My father bought my brother, Darryl, home right before the storm arrived. I waited out on our front porch, the sticky humidity left an uncomfortable sheen of sweat on my body, but it beat the heat inside the house. My mother was cooking my brother’s favorites on our gas stove: roast and collard greens. The overhead fan did nothing by churn the heatwaves like one big, boiling pot. Inside, the heat was oppressively heavy, the kind you feel weighing down on your lungs. Outside, the evening sun was hidden behind dense clouds and the wind blew wildly, scattering trash across the streets and the sidewalks and offering occasional relief. Somewhere in the distance, someone blasted music from a stereo in defiance of the heavy clouds over the horizon. The pounding beats and muffled, angry voices of a rap song sounded into the turbulent air until the skies chimed in with their own threat, a rumble of thunder that silenced most of the life that remained on the streets.
I watched Darryl get out of dad’s truck, holding nothing but the small backpack he’d left with months ago, but he carried it like it had the world inside. He had a beard, or at least the shadow of one and his brown skin was slightly darker than I’d remembered. His pants matched his bag, the oblong shapes of overlapping greens and browns only made him stand out against the blacks, greys, and reds of the city sidewalk. I stood up and ran down our steps smiling at him. His eyes shifted, black orbs floating in a sea of white and studied every house on the block before settling on ours. I froze when he looked straight through me, his gaze unwavering for three seconds before my father shut his car door and he flinched, almost blinking, but not quite.
“Miles.” My father cleared his throat. “Miles, take your brother’s bag and take him inside. Let your mama know he’s here.”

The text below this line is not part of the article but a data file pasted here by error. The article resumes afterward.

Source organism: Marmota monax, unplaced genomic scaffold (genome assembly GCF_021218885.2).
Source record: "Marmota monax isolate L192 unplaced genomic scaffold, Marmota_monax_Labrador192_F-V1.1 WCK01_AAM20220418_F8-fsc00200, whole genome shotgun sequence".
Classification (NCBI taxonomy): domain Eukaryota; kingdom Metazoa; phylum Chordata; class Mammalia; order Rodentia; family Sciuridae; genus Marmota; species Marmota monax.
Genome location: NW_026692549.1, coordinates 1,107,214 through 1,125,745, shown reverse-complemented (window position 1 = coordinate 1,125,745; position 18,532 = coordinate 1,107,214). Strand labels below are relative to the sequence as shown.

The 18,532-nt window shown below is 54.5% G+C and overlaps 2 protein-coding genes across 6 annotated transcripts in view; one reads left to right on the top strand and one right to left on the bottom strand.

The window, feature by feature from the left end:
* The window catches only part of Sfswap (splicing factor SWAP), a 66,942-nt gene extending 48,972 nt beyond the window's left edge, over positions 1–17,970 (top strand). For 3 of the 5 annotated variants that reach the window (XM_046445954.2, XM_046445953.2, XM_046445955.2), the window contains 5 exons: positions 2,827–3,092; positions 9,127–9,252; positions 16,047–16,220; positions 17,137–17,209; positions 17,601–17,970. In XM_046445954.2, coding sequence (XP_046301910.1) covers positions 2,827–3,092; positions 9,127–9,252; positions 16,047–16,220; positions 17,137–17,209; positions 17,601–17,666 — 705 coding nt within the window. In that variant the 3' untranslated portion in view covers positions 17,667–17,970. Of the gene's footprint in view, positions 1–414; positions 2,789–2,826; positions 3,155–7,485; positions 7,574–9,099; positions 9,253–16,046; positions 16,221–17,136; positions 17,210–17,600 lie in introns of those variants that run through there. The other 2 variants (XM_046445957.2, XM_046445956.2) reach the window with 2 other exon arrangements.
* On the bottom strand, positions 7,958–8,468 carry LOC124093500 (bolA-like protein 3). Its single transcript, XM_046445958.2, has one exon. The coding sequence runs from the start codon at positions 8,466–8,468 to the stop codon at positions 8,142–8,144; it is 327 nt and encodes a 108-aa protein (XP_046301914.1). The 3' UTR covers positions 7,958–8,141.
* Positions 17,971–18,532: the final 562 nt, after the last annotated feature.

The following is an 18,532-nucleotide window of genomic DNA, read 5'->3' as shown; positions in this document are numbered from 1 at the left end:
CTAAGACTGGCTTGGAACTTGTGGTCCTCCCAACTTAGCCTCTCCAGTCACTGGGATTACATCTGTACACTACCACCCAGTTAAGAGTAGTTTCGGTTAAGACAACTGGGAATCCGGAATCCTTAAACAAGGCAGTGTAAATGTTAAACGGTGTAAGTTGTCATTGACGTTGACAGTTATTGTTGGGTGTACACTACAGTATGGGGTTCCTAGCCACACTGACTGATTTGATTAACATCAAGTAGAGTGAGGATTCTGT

I reached out for the bag, but my brother moved away almost imperceptibly, gripping the camouflage material a little more tightly in his fist. I dropped my hand to my side and Darryl moved past me and up our concrete steps. My father watched the whole ordeal from the curb. When I met his eyes, I could see him visibly clench his jaw.
“Miles, get inside,” he said, but it lacked the usual strength his commands came with.
Still, I took the steps two at a time. My brother stood on the porch, staring at the door. “It’s not locked Darryl.”
He didn’t move so I pulled the screen door open for him. He took a small step, then another and crossed over the threshold. Once inside, he didn’t move. I don’t think he blinked at all even as I stood just a foot away and directly in front of him. His eyes darted madly around the room.
I forced a nervous laugh to somehow dislodge the shadow that settled in the house. “Don’t you recognize your own house, Darryl?”
Dad came inside and shut the door. It was like a switch went off inside my brother’s gaze almost as audible as the soft click of the lock sliding into place. My brother looked at me and a smile crept over his lips before he put a hand on my shoulder. It felt too heavy and hot. Through the fabric of my t-shirt, I could feel the callouses that covered his palms like a stony second skin.
“Of course, I know you, Little Man,” he said. He laughed too, a hollow sound that reverberated in his chest. “You gonna hug your big brother or have you gotten too old for that?”
Darryl spread his arms and I tried to fit myself into them. My shoulder hit his rib cage and I could feel each protruding bone against my shoulder blade. I looked over at my father and saw his shoulders slump, a fraction of tension leaving his body at the sound of his oldest son’s laughter. I started to move out of the hug, but Darryl held on, not tightly, just arms wrapped around me, caging me in. He didn’t let go until I cleared my throat, and he clapped me on the shoulder. I winced.
“You’re taller, I guess I’ll have to stop calling you Little Man soon,” he said finally.